This device ‘injects’ genetic code into damaged cells
A new device can begin repairing damaged organs in seconds, heralding a major breakthrough for life-saving medicine. Developed at Ohio State University, the technology known as tissue nanotransfection (TNT) uses a small coin-sized silicon chip that “injects” genetic code into skin cells, converting them from one type to another.
During the initial testing phase, researchers were able to reprogram skin cells into vascular cells on a mouse that had a badly injured leg with no blood flow. Within one week, active blood vessels appeared around the leg, and within two weeks the leg had been completely restored. A mouse that had suffered a stroke was also saved, suggesting this technology can be applied to organs and nerve cells, as well as tissue. It’s the first time cells have been reprogrammed in a live body.
The technology weighs less than 100 grams and has a long shelf life. It’s completely non-invasive — the genetic code is delivered by zapping the device with a small electrical charge that’s barely felt by the patient — and the procedure can be carried out without access to a lab or hospital. This means it will have a significant impact on the lives of those involved in medical emergencies where time is a crucial factor, such as car crash victims and soldiers injured in the field.
Smart windows that darken in minutes
From Popular Science:
In a world where even mundane devices like water bottles and toothbrushes have become smart and connected, it’s easy to scoff at yet another attempt at smartifying practical gadgets. But new technology for smart windows, described today in the journal Joule, might actually be an intelligent idea.
That’s thanks to their energy-saving potential. Dynamic windows that darken when the sun is shining on them could help reduce cooling costs in the summer, just like putting down the blinds does. And with the help of an Internet connection and an intelligent schedule, these could be automatic, so you wouldn’t have to remember when to turn them on and off.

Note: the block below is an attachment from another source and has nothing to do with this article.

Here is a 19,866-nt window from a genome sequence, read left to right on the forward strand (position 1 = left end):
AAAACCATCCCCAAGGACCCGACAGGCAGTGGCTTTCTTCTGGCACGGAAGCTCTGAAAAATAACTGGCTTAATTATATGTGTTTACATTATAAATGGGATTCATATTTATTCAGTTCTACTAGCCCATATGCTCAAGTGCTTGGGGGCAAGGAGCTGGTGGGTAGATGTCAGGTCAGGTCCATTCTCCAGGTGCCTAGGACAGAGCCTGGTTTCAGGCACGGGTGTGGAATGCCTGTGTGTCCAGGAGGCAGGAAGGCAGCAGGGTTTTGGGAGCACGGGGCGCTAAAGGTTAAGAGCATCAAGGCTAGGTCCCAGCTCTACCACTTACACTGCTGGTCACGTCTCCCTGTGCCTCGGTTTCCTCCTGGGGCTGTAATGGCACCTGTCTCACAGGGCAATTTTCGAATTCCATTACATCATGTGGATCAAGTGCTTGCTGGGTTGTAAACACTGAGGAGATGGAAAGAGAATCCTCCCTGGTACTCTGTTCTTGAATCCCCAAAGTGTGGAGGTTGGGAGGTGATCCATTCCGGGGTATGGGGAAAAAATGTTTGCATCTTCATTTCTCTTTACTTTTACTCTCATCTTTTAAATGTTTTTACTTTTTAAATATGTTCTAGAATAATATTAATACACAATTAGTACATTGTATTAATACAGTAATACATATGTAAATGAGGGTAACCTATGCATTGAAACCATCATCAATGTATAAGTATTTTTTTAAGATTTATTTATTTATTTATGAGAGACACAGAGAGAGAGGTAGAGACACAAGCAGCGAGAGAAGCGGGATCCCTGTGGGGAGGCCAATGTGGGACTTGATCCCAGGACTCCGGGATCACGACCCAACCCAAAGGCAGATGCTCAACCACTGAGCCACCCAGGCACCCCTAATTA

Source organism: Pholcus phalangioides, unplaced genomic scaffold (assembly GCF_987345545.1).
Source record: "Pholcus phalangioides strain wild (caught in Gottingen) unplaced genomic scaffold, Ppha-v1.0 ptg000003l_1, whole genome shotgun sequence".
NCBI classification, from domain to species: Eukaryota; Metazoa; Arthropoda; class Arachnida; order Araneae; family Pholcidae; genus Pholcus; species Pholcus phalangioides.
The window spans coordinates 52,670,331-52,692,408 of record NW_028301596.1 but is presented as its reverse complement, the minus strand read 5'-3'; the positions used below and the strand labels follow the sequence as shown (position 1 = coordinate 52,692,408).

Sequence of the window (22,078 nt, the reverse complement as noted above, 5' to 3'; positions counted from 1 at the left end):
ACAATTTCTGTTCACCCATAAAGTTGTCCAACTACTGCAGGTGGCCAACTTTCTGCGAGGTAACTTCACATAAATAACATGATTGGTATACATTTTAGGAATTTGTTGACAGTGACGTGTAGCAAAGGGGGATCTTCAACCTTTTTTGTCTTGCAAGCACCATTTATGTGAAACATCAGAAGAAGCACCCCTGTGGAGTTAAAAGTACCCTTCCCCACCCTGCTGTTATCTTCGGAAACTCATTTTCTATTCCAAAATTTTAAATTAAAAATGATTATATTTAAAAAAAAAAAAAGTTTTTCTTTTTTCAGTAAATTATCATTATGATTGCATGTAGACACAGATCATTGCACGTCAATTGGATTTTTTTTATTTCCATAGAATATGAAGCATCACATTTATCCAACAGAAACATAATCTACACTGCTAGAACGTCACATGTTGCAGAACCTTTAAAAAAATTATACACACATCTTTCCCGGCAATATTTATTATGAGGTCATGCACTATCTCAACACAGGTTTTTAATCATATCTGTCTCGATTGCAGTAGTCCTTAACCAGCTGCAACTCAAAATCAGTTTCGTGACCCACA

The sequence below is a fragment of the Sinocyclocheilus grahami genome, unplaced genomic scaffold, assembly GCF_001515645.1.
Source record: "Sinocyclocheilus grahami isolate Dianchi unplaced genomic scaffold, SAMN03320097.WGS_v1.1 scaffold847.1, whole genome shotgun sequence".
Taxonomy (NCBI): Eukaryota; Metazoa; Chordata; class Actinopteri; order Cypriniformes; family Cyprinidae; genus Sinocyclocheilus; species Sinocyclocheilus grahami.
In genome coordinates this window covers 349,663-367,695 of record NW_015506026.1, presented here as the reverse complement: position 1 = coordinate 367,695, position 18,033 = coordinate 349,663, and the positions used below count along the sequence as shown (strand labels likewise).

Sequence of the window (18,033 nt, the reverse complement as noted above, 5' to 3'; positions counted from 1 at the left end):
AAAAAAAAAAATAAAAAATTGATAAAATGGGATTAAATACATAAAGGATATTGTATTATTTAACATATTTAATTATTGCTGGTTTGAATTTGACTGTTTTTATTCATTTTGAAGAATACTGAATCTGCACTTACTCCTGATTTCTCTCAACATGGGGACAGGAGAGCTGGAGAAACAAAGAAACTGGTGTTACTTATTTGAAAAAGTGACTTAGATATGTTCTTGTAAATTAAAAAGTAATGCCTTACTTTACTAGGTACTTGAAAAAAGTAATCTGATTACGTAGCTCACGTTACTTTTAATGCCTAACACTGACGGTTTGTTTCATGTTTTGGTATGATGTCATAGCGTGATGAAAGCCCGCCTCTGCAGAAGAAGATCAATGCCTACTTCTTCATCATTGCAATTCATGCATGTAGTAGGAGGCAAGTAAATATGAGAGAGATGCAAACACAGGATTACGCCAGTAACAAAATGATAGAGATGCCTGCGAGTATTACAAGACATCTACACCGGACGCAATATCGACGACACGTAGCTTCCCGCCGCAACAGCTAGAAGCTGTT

Windows that tint on demand already exist — one prominent class of them is known as electrochromic windows. But a group of researchers at Stanford are aiming for a better, more dynamic one. Their prototype goes from transparent to opaque in less than three minutes. And it does it using an innovative approach. …
By applying a negative electrical voltage, the window becomes dark because the ions form elemental, solid metal, which is opaque. A positive voltage causes the metal to dissolve back into ion form, allowing the light to come through.
Can these drones plant one billion trees?
From Popular Mechanics:
It takes years for a tree to grow and only moments to chop it down. BioCarbon Engineering, a company out of Oxford, England, wants to speed up the process by getting drones to plant trees faster than any human could. A billion of them.
The company is going to start testing its plan in September, when its partnership with the Worldview International Foundation (WIF) will begin in Myanmar, also known as Burma. WIF has spent years working with locals to plant over 2.7 million mangrove trees in the delta of Irrawday River, a central river in the country and crucial to many industries and communities.
Planting 2.7 million trees in 5 years, as WIF and its local partners have done, is impressive. BioCarbon says its drones can plant 100,000 trees in a single day. WIF and its local partners have planted trees in around 750 hectares in the delta, which works out to a little more than 1,850 acres. BioCarbon is going to take 250 additional hectares and plant a million trees there.
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